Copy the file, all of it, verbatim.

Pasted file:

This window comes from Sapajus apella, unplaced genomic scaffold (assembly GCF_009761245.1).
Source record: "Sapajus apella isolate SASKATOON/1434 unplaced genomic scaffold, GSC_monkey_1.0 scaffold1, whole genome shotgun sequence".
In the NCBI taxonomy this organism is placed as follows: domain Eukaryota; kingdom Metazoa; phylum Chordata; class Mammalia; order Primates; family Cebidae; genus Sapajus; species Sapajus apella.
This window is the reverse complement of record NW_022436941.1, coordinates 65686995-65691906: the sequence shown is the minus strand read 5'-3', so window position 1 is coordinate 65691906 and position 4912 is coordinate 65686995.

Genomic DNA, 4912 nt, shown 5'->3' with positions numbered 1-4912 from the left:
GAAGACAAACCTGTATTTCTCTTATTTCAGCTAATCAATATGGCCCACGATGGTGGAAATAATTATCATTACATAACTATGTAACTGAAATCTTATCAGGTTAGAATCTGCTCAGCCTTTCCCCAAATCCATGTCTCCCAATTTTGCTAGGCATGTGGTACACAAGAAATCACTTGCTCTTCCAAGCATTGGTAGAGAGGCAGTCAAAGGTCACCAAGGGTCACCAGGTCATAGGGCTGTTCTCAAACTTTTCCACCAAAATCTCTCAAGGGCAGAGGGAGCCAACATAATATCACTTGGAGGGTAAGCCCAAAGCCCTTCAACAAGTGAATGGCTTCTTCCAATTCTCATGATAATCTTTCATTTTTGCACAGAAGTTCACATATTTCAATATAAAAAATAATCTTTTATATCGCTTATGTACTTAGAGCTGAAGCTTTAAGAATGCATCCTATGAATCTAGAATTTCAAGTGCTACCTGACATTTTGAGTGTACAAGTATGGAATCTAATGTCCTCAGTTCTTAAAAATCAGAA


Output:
This window comes from Sapajus apella, unplaced genomic scaffold (assembly GCF_009761245.1).
Source record: "Sapajus apella isolate SASKATOON/1434 unplaced genomic scaffold, GSC_monkey_1.0 scaffold1, whole genome shotgun sequence".
In the NCBI taxonomy this organism is placed as follows: domain Eukaryota; kingdom Metazoa; phylum Chordata; class Mammalia; order Primates; family Cebidae; genus Sapajus; species Sapajus apella.
This window is the reverse complement of record NW_022436941.1, coordinates 65686995-65691906: the sequence shown is the minus strand read 5'-3', so window position 1 is coordinate 65691906 and position 4912 is coordinate 65686995.

Genomic DNA, 4912 nt, shown 5'->3' with positions numbered 1-4912 from the left:
GAAGACAAACCTGTATTTCTCTTATTTCAGCTAATCAATATGGCCCACGATGGTGGAAATAATTATCATTACATAACTATGTAACTGAAATCTTATCAGGTTAGAATCTGCTCAGCCTTTCCCCAAATCCATGTCTCCCAATTTTGCTAGGCATGTGGTACACAAGAAATCACTTGCTCTTCCAAGCATTGGTAGAGAGGCAGTCAAAGGTCACCAAGGGTCACCAGGTCATAGGGCTGTTCTCAAACTTTTCCACCAAAATCTCTCAAGGGCAGAGGGAGCCAACATAATATCACTTGGAGGGTAAGCCCAAAGCCCTTCAACAAGTGAATGGCTTCTTCCAATTCTCATGATAATCTTTCATTTTTGCACAGAAGTTCACATATTTCAATATAAAAAATAATCTTTTATATCGCTTATGTACTTAGAGCTGAAGCTTTAAGAATGCATCCTATGAATCTAGAATTTCAAGTGCTACCTGACATTTTGAGTGTACAAGTATGGAATCTAATGTCCTCAGTTCTTAAAAATCAGAA